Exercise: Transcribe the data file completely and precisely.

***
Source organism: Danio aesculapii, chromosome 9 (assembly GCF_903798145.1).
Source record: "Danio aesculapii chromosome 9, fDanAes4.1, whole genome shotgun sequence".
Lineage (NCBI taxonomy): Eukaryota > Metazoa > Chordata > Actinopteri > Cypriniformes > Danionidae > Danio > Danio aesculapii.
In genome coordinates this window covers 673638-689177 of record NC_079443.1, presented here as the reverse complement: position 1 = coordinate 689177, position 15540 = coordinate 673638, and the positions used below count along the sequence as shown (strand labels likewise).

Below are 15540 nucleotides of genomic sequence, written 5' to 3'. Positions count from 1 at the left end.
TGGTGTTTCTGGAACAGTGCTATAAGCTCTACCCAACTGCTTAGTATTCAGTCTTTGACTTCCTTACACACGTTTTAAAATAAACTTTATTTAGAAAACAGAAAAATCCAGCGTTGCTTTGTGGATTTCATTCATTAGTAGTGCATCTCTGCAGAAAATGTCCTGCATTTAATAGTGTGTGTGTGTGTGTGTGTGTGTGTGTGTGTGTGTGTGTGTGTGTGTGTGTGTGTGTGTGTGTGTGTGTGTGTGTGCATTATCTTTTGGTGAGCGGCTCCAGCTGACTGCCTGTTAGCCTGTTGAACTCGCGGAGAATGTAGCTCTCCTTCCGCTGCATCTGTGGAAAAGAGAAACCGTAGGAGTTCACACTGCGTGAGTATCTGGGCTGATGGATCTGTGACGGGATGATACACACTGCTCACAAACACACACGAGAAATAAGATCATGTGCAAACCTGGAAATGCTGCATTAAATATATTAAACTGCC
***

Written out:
Source organism: Danio aesculapii, chromosome 9 (assembly GCF_903798145.1).
Source record: "Danio aesculapii chromosome 9, fDanAes4.1, whole genome shotgun sequence".
Lineage (NCBI taxonomy): Eukaryota > Metazoa > Chordata > Actinopteri > Cypriniformes > Danionidae > Danio > Danio aesculapii.
In genome coordinates this window covers 673638-689177 of record NC_079443.1, presented here as the reverse complement: position 1 = coordinate 689177, position 15540 = coordinate 673638, and the positions used below count along the sequence as shown (strand labels likewise).

Below are 15540 nucleotides of genomic sequence, written 5' to 3'. Positions count from 1 at the left end.
TGGTGTTTCTGGAACAGTGCTATAAGCTCTACCCAACTGCTTAGTATTCAGTCTTTGACTTCCTTACACACGTTTTAAAATAAACTTTATTTAGAAAACAGAAAAATCCAGCGTTGCTTTGTGGATTTCATTCATTAGTAGTGCATCTCTGCAGAAAATGTCCTGCATTTAATAGTGTGTGTGTGTGTGTGTGTGTGTGTGTGTGTGTGTGTGTGTGTGTGTGTGTGTGTGTGTGTGTGTGTGTGTGTGTGCATTATCTTTTGGTGAGCGGCTCCAGCTGACTGCCTGTTAGCCTGTTGAACTCGCGGAGAATGTAGCTCTCCTTCCGCTGCATCTGTGGAAAAGAGAAACCGTAGGAGTTCACACTGCGTGAGTATCTGGGCTGATGGATCTGTGACGGGATGATACACACTGCTCACAAACACACACGAGAAATAAGATCATGTGCAAACCTGGAAATGCTGCATTAAATATATTAAACTGCC